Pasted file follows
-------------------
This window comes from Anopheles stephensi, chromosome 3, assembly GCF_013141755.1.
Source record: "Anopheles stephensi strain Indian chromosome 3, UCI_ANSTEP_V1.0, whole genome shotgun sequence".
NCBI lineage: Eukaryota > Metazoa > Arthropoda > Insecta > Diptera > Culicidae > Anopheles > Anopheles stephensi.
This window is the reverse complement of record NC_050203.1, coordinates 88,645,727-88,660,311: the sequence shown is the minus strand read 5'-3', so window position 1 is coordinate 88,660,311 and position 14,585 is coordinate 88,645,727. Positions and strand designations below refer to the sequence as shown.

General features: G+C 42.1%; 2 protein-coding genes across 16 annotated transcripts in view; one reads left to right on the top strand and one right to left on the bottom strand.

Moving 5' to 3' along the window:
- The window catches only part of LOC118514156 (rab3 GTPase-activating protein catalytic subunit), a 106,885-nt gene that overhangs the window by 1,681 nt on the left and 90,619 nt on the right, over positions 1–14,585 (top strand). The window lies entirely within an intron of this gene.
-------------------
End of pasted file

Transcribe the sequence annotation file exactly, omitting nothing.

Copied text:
This window comes from Anopheles stephensi, chromosome 3, assembly GCF_013141755.1.
Source record: "Anopheles stephensi strain Indian chromosome 3, UCI_ANSTEP_V1.0, whole genome shotgun sequence".
NCBI lineage: Eukaryota > Metazoa > Arthropoda > Insecta > Diptera > Culicidae > Anopheles > Anopheles stephensi.
This window is the reverse complement of record NC_050203.1, coordinates 88,645,727-88,660,311: the sequence shown is the minus strand read 5'-3', so window position 1 is coordinate 88,660,311 and position 14,585 is coordinate 88,645,727. Positions and strand designations below refer to the sequence as shown.

General features: G+C 42.1%; 2 protein-coding genes across 16 annotated transcripts in view; one reads left to right on the top strand and one right to left on the bottom strand.

Moving 5' to 3' along the window:
- The window catches only part of LOC118514156 (rab3 GTPase-activating protein catalytic subunit), a 106,885-nt gene that overhangs the window by 1,681 nt on the left and 90,619 nt on the right, over positions 1–14,585 (top strand). The window lies entirely within an intron of this gene.